Because I took a good number of photos and I wrote about our adventures, I’ll be able to put together a book that will let Kim and me relive our fun times.  I can make it as simple or as creatively crafted as I want, using my favorite FOREVER Artisan software and pixels2Pages Blueprints.  In fact, I can do some really fast pages (like the ones I’m sharing here) and I can do some more intricate, complex pages in the same book.  I love it that I have that kind of flexibility!  If only I had more time….

Old Florida

Old Florida 2014


It’s Been a Little Crazy Around Here!

I’ve been on the road again, and it’s gotten a little bit crazy, even for me!  Hop in, fasten your seat belt, and I’ll take you on a quick whirlwind trip…

It all started at the end of September.  I got in my little blue Prius and took off for Atlanta, where I was going to be doing a pixels2Pages LIVE event for some of friends who had hired me to represent pixels2Pages at their fall digital retreat, and I was so excited!  Armed with the audio book version of Winter of the World (second in Ken Follett’s newest trilogy – excellent series!), I was off!  Sadly, as usual, my 10 AM ‘want to leave by” passed my 12 Noon “hope to leave by” but I was pleased to get away at 1 PM before my “HAVE to be on the road by” 2 PM.  That meant I rolled into Montgomery, AL just a tad bit after midnight.  I was on the road early Friday (well, it was before 8 AM!) and made it to lunch with the gang before the food got to the table.

What a fun weekend we had!  Almost fifty digital croppers spent the weekend learning and practicing what they learned.  There were even a couple of women from Florida and two from South Carolina in attendance!  I did my best to help people learn their way around the brand new website.  And boy, was I ever glad the site had FINALLY gone live a few days before!

Before I knew it, the weekend retreat was drawing to an end.  I had such a good time visiting my old friends, meeting new ones, and sharing my love for pixels2Pages.  Thanks, friends, for having me!  Sunday afternoon I set off for Memphis, where my sister lives.  I finished the audio book just a few miles before her house – perfect timing!  I loved driving through north Georgia, Alabama, and Mississippi on roads I hadn’t been on in years.  It was a relaxing drive through pretty country.

Kim and I were taking a road trip to Mackinac Island, Michigan, at the invitation of p2P fan Kathleen.  We were so excited – we had never been there before!  Kim was supposed to play in a golf tournament on Monday, but it rained, so we decided to head up the road to our hometown of Paducah, Kentucky, that afternoon.  As luck would have it, our friends saw from our Facebook posts that we were headed that way, and before we got there, we had dinner plans with the girls and a place to stay!  We met our friends Judy, Mary, Mary, and Jan at Doe’s Eat Place where we wolfed down good eats and shared the famous Chocolate Cobbler.  Oh my, it is so good!  Judy got us tucked in and then out the next morning (after homemade blueberry waffles!) and our northern adventure began.  Did I mention it was in the 90’s when I left Tiki Island?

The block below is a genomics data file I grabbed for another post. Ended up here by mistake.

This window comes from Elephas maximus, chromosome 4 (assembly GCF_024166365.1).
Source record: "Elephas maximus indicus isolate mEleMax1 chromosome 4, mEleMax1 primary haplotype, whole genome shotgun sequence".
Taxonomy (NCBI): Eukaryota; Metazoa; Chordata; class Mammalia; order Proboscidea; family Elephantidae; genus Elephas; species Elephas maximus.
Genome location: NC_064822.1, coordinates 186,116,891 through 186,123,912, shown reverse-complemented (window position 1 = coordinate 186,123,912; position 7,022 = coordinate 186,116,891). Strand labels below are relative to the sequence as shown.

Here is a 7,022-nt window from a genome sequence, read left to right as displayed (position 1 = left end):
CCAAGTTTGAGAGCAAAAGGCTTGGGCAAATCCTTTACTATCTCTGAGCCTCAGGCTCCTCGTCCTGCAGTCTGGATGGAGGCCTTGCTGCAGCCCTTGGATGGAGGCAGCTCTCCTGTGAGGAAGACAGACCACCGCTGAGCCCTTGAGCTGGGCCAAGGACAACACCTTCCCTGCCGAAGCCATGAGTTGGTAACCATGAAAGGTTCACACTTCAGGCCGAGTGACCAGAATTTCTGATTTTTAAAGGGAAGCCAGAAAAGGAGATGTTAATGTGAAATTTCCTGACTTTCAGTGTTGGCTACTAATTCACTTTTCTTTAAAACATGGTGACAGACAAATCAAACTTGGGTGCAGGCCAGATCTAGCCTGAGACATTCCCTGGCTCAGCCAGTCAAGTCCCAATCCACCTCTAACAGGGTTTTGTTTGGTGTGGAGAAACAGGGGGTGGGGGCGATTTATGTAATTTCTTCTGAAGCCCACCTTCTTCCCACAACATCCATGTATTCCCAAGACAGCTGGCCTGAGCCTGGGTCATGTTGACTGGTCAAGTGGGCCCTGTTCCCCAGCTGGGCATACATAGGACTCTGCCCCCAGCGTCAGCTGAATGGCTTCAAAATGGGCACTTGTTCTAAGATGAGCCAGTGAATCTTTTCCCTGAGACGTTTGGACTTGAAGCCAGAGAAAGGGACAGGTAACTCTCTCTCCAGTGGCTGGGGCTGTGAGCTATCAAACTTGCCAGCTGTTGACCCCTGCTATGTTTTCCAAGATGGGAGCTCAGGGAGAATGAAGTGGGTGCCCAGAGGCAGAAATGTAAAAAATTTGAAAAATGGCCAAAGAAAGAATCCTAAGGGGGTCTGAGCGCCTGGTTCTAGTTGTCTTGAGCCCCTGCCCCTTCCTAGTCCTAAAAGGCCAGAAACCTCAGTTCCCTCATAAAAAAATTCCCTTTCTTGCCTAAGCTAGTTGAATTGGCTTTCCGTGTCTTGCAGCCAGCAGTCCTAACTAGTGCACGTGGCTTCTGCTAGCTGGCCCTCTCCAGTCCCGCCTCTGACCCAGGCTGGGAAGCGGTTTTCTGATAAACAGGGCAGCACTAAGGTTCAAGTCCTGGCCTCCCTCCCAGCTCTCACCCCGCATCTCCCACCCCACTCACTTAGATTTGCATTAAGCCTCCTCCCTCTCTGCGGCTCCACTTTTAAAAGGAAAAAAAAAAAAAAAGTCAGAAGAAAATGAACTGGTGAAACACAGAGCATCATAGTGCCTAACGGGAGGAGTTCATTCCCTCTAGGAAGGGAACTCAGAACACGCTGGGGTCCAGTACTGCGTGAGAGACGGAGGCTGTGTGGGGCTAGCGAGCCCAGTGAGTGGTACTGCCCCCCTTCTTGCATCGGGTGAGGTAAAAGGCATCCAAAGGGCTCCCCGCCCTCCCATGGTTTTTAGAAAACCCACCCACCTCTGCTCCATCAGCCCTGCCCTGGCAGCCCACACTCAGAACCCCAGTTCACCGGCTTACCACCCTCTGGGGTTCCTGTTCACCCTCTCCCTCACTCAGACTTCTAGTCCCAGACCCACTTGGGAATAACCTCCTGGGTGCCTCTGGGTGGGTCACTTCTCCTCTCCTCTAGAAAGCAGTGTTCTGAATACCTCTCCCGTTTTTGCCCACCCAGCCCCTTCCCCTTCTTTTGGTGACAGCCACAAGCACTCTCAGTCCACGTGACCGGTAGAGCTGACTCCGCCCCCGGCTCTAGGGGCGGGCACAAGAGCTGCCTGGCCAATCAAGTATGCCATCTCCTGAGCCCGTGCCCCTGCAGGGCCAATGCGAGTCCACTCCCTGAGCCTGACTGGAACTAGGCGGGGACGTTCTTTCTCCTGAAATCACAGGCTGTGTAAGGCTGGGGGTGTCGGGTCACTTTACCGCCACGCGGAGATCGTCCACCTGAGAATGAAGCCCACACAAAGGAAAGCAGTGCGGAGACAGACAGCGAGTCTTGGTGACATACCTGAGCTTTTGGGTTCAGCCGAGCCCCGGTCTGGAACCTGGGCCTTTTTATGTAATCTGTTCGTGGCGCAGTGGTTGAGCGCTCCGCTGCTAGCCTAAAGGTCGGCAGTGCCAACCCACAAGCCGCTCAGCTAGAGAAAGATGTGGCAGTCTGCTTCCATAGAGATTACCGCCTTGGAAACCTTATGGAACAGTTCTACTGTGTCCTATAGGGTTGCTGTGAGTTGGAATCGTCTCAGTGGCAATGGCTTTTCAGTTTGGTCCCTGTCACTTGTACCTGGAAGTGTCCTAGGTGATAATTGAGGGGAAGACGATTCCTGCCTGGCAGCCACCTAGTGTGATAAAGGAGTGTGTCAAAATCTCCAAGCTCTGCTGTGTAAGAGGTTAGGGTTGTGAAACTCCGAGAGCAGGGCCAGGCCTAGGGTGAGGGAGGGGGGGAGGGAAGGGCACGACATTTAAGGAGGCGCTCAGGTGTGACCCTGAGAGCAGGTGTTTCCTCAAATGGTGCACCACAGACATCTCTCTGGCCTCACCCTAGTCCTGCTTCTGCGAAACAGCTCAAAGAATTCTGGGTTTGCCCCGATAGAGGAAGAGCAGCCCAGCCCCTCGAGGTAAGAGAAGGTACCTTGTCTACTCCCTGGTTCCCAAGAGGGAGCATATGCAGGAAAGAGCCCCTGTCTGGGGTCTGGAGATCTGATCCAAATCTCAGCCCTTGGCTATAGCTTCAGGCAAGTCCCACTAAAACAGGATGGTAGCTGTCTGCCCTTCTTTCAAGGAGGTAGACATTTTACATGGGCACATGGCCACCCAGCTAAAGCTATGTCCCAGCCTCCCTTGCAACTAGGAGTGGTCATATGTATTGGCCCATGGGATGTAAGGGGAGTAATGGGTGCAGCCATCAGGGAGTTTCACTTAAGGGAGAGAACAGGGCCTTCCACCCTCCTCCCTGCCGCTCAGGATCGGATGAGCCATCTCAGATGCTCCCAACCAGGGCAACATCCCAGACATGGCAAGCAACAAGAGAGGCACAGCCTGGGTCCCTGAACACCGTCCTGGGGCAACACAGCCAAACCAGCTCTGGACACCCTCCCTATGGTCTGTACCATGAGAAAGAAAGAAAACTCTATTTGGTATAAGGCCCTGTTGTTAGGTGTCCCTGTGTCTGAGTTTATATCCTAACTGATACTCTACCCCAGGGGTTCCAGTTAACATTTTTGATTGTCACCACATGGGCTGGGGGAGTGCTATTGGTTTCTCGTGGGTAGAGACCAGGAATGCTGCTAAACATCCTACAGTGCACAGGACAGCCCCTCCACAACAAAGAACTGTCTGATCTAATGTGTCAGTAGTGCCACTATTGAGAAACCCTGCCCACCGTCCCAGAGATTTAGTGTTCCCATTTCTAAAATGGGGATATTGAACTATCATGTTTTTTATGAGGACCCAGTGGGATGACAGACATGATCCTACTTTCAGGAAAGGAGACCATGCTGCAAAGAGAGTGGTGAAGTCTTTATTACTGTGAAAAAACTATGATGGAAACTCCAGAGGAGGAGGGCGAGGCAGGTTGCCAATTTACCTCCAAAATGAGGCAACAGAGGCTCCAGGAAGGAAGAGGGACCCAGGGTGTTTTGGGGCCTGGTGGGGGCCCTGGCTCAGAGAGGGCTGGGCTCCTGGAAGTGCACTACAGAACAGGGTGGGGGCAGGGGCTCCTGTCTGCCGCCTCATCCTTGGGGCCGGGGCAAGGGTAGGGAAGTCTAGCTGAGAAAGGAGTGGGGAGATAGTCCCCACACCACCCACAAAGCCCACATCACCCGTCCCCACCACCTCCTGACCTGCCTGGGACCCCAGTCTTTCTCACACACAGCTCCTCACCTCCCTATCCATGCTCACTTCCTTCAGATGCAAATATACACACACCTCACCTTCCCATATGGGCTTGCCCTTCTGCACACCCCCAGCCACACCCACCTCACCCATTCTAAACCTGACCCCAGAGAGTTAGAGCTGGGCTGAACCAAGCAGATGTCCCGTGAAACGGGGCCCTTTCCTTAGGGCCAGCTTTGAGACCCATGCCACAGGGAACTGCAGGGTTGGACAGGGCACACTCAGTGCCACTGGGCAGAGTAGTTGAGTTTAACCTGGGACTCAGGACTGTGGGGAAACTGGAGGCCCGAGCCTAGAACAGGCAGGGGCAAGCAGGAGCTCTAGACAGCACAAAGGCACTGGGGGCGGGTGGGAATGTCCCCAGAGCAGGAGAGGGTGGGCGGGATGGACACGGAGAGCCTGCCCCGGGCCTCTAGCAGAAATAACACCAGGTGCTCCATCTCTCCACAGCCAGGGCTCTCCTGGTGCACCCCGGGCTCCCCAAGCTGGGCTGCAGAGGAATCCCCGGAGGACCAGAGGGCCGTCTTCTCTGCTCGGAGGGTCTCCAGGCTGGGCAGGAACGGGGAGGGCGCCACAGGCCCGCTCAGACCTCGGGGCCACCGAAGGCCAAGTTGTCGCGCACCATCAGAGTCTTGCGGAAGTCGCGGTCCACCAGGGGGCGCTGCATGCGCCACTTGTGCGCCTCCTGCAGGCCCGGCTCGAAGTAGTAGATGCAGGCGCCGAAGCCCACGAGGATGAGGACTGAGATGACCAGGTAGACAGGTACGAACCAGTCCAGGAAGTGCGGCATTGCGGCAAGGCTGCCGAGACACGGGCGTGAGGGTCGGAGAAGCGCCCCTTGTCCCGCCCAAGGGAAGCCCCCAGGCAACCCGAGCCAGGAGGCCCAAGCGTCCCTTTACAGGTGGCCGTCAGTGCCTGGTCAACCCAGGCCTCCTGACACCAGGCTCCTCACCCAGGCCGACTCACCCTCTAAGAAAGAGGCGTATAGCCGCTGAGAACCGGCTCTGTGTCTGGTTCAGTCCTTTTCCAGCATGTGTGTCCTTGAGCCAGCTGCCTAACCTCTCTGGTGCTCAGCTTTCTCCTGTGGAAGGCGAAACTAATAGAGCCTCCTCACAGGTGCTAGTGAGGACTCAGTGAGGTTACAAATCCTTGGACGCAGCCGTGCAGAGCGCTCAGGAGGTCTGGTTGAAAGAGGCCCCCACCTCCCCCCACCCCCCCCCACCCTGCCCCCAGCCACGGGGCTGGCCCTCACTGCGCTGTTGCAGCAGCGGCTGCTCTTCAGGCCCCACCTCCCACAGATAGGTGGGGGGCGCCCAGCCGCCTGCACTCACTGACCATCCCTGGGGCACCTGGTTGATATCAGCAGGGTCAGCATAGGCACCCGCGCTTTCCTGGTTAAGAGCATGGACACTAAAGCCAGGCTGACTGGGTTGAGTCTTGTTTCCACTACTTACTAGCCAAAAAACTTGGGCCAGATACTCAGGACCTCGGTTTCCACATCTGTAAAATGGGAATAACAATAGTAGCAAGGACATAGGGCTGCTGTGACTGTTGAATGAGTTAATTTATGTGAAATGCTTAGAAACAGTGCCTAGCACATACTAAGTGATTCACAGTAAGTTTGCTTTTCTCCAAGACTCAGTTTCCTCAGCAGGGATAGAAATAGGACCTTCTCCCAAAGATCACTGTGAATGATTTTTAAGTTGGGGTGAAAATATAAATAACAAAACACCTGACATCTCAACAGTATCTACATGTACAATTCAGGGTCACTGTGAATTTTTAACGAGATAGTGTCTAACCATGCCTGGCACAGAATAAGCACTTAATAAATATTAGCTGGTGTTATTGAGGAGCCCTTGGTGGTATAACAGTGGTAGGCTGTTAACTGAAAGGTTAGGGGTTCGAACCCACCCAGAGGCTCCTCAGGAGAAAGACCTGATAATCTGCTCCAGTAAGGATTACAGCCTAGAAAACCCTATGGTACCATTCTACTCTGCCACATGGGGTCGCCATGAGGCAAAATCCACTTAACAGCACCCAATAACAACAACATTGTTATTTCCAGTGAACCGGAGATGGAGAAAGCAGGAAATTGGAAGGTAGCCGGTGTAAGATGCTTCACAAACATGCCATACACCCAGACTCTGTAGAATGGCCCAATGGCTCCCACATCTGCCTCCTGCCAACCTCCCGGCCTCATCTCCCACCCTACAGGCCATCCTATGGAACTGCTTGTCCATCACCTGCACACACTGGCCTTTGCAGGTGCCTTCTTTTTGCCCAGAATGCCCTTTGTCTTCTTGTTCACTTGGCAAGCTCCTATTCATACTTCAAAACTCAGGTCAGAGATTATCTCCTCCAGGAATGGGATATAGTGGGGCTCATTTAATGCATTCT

Our route took us up through western Kentucky and across the Ohio River at Owensboro.  We stopped in at Santa Claus, Indiana, in hopes of finding some Frozen Hot Chocolate at Candyland, but it was closed.  Sad face.  On we went to Indianapolis, where we would be staying with Pixie Carolyn.  First, a detour to Nordstrom for Kim to try on her mother-of-the-groom dress and for me to buy some appropriate clothing – warm PJ’s, a pair of Uggs (I had flip flops!), and some socks.  We met Carolyn for dinner and then spent a lovely evening chatting at her house.

The next morning, once we finally woke up (!), we had breakfast and headed for northern Michigan.  We quickly realized that we would not make the last ferry of the day, so the pressure was off.  We were able to relax and enjoy the beautiful fall foliage, and we stopped in Lansing to visit the Capitol and we even made a side trip there to visit an old high school friend.  We stopped in Grayling at Dawson & Stephens Diner and Coke Museum (what a treat!) and it was o’dark thirty when we rolled into Mackinaw City.  But bright and early the next morning, we were on the ferry and meeting Kathleen on beautiful (but foggy) Mackinac Island.

We spent a lovely day exploring the island by foot (no cars allowed – bikes, feet, or horses are accepted modes of transportation) and the sun came out and the temperature was pleasant tee shirt weather.  We met Janice, Katrina, and Connie, and we were loving the slower pace that Mackinac offers.  Carolyn and Tameka arrived after the cold front the next afternoon.  By the time they got there, I had bought a warm windbreaker, a couple of long-sleeved shirts, a scarf, and a hat!  Good thing I wasn’t flying!  I’ll share the rest of the Mackinac adventures on my pages – at this rate, we won’t get far!  Suffice it to say that Kathleen’s hospitality is boundless and we thoroughly enjoyed our stay!  Thanks, Kathleen, from the Sassy Sisters!

By the time we left the island on Sunday, it was still cold but the trees were GLORIOUS!  We took Highway 119, aptly named the Tunnel of Trees, and ate delicious pot pies at the Good Hart General Store.  We parted ways with Carolyn and Meka and made it to Kankakee, IL, in time for my weekly p2P call.  We made it back to Memphis the next day, after detours to the Corvette place in Effingham, a hike in the woods at Fern Clyffe, ice cream at Parker’s Drive In in Paducah, and a stop at mom’s house (wish she were still there….)